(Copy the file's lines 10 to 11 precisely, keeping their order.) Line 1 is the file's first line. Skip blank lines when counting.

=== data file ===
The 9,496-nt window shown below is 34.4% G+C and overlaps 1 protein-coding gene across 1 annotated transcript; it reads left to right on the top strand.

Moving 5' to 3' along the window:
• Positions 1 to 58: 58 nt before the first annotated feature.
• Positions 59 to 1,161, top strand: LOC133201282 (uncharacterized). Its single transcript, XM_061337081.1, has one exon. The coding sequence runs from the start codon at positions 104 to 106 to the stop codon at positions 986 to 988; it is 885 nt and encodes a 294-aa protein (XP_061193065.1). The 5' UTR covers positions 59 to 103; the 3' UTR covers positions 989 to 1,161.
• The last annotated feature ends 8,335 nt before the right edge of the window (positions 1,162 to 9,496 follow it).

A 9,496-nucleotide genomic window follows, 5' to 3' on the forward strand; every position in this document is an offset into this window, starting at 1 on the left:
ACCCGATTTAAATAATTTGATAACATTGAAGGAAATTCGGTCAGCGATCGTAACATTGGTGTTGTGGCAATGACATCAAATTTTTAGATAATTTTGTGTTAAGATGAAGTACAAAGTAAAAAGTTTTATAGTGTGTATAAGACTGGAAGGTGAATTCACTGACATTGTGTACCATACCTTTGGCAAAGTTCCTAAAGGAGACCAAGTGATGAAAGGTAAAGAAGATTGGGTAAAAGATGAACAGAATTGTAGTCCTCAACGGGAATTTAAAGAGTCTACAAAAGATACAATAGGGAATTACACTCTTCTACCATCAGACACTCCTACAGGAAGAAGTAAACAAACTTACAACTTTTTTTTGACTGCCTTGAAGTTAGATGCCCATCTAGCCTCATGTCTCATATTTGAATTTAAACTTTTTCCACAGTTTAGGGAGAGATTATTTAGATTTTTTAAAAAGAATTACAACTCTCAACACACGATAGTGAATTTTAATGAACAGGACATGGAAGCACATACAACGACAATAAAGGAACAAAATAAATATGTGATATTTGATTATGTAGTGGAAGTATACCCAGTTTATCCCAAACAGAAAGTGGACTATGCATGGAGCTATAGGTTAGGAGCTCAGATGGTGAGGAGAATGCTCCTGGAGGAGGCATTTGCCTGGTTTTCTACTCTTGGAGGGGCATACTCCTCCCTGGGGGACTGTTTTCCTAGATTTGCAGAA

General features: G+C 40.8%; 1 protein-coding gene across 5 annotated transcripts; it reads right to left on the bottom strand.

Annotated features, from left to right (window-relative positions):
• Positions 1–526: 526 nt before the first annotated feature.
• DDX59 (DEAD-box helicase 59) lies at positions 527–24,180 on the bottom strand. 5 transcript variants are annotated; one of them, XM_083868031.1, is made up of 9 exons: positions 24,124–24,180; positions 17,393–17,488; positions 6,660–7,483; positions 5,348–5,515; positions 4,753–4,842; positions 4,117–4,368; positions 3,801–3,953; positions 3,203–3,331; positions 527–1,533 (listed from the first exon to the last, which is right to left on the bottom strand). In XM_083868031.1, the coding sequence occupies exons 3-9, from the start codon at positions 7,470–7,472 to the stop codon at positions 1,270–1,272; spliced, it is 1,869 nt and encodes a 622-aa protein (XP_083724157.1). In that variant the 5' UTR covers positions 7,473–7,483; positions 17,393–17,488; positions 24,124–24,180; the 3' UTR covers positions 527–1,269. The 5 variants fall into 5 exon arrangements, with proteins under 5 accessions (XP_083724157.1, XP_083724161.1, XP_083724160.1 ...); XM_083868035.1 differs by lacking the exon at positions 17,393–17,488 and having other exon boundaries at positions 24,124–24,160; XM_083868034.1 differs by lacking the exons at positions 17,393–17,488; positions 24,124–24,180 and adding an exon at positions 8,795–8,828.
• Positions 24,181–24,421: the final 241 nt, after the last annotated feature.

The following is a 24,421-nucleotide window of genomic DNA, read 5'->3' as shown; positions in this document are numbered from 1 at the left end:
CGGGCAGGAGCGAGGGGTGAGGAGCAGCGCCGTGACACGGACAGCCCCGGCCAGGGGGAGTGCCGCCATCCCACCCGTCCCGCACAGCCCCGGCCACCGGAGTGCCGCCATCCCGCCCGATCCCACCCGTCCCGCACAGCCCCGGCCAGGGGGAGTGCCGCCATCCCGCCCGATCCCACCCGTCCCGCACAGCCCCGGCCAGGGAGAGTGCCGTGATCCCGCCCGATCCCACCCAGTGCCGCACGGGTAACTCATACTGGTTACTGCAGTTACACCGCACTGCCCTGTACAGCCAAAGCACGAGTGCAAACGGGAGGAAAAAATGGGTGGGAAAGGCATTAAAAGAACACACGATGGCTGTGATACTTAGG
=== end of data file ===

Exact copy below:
• Positions 1–526: 526 nt before the first annotated feature.
• DDX59 (DEAD-box helicase 59) lies at positions 527–24,180 on the bottom strand. 5 transcript variants are annotated; one of them, XM_083868031.1, is made up of 9 exons: positions 24,124–24,180; positions 17,393–17,488; positions 6,660–7,483; positions 5,348–5,515; positions 4,753–4,842; positions 4,117–4,368; positions 3,801–3,953; positions 3,203–3,331; positions 527–1,533 (listed from the first exon to the last, which is right to left on the bottom strand). In XM_083868031.1, the coding sequence occupies exons 3-9, from the start codon at positions 7,470–7,472 to the stop codon at positions 1,270–1,272; spliced, it is 1,869 nt and encodes a 622-aa protein (XP_083724157.1). In that variant the 5' UTR covers positions 7,473–7,483; positions 17,393–17,488; positions 24,124–24,180; the 3' UTR covers positions 527–1,269. The 5 variants fall into 5 exon arrangements, with proteins under 5 accessions (XP_083724157.1, XP_083724161.1, XP_083724160.1 ...); XM_083868035.1 differs by lacking the exon at positions 17,393–17,488 and having other exon boundaries at positions 24,124–24,160; XM_083868034.1 differs by lacking the exons at positions 17,393–17,488; positions 24,124–24,180 and adding an exon at positions 8,795–8,828.